So what’s the result in Piekos? An evidentiary hearing is required, Justice Scheinkman concludes, with respect to “the substance of the negotiations that led to the shareholder’s agreement”. He then elaborates:
Specifically, the Court has not heard whether Piekos had a meaningful choice as to whether to sign the agreement, bearing in mind the business sophistication of the parties, whether the negotiations were arms-length, whether there was a disparity of bargaining power, and whether pressure tactics were used, among other factors. Further, it seems, at least plausible that the agreement may be construed as containing at least an implied agreement by the parties to refrain from oppressive, unjust or unreasonable acts that would deprive a party of the benefits of the bargain struck. It may well be that it is unconscionable to permit the majority to oppress a minority into signing a shareholders’ agreement that would trigger a unfavorable buyout, thereafter oppress the minority to such an extent that it is compelled to seek judicial relief, and then assert that the oppressed minority must sell out under unfavorable terms (see Day Op of North Nassau, Inc. v Viola, 16 Misc 3d 1122[A], 2007 WL 2305035 [Sup Ct Nassau County 2007]).
Where it appears from the record before the court that unconscionability may exist, and the issue is not free from doubt, the court must hold a hearing where the parties may present evidence with regard to the circumstances of the signing of the contract, and the disputed terms’ setting, purpose and effect (State v Wolowitz, 96 AD2d 47, 68-69 [2d Dept 1983]).
Additionally, the amount of discrepancy between the book value-based price formula and “fair value” as determined by the court would be relevant.
For these reasons, the Court will hold a full hearing on both Petitioner Piekos’ petition for dissolution and on the Corporation’s counterclaim for enforcement of its right to buyout Piekos under Paragraph 2(a)(iii) of the Shareholder’s Agreement.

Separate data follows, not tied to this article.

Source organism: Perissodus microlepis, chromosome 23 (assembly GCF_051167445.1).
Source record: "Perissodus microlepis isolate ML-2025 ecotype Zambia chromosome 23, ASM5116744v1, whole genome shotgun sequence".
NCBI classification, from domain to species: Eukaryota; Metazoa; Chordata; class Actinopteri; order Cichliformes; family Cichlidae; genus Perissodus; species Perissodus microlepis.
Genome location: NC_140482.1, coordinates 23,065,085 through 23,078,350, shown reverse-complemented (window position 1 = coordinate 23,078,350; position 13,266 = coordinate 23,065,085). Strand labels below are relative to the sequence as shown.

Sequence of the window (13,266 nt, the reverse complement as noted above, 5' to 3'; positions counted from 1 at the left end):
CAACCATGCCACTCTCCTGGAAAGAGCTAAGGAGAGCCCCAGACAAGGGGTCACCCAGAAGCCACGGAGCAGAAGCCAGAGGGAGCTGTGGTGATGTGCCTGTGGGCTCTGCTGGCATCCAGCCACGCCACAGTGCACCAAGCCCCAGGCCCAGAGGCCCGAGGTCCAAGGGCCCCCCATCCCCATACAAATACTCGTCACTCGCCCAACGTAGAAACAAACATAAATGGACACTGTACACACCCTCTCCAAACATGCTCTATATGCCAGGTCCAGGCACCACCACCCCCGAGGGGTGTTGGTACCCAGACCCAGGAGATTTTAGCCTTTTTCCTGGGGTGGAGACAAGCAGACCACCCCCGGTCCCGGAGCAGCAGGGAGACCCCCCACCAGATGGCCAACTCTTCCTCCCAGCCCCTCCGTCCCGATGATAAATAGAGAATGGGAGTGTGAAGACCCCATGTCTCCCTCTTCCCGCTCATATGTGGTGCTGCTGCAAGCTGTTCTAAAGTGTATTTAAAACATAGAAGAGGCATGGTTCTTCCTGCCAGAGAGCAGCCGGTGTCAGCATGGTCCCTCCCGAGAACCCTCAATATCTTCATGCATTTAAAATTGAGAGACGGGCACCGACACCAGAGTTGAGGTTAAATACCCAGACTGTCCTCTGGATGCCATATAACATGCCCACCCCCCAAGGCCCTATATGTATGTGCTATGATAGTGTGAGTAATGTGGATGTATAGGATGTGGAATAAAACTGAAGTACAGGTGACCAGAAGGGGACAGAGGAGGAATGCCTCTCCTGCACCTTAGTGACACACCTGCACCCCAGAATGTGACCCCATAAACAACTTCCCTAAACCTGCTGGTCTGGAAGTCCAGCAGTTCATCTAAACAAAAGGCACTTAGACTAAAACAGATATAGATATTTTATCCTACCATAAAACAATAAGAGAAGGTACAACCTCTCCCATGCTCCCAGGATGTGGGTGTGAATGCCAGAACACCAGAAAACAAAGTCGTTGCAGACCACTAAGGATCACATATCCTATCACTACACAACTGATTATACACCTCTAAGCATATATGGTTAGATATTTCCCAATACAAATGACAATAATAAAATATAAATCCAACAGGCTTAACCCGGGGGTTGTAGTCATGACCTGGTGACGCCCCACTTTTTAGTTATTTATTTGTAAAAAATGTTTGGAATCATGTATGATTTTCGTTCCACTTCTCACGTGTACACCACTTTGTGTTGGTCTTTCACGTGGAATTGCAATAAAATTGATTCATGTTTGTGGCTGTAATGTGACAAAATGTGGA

I see the thrust of Piekos as twofold. First, it continues and arguably broadens the trend seen in Doniger and its progeny toward liberal interpretation of language in the shareholders’ agreement sufficient to trigger the buyback. I can imagine another jurist just as easily deciding that the court’s power to supersede shareholder control of the corporation’s business affairs pending determination of the petition does not constitute a “succession” or a change in the right to control or vote the petitioner’s shares.
Pushing in the opposite direction, Piekos also offers minority shareholders seeking dissolution on oppression grounds a new avenue to counteract the majority’s effort to enforce a below-market buyout under the shareholders’ agreement — as opposed to electing to purchase for fair value under BCL Section 1118. Indeed, the logic of Piekos could be extended even to a shareholders’ agreement that explicitly deems the filing of a dissolution petition to be a voluntary offer to sell. Depending on the spread between the contractual price and fair value, the costs and delay associated with the prospect of having to undergo discovery and an evidentiary hearing on the issues surrounding the formation of the shareholders’ agreement, and effectively having to litigate the issue of oppression as a predicate for enforcing the contractual buyout, may be enough to dissuade the majority from even attempting to enforce the contractual buyout.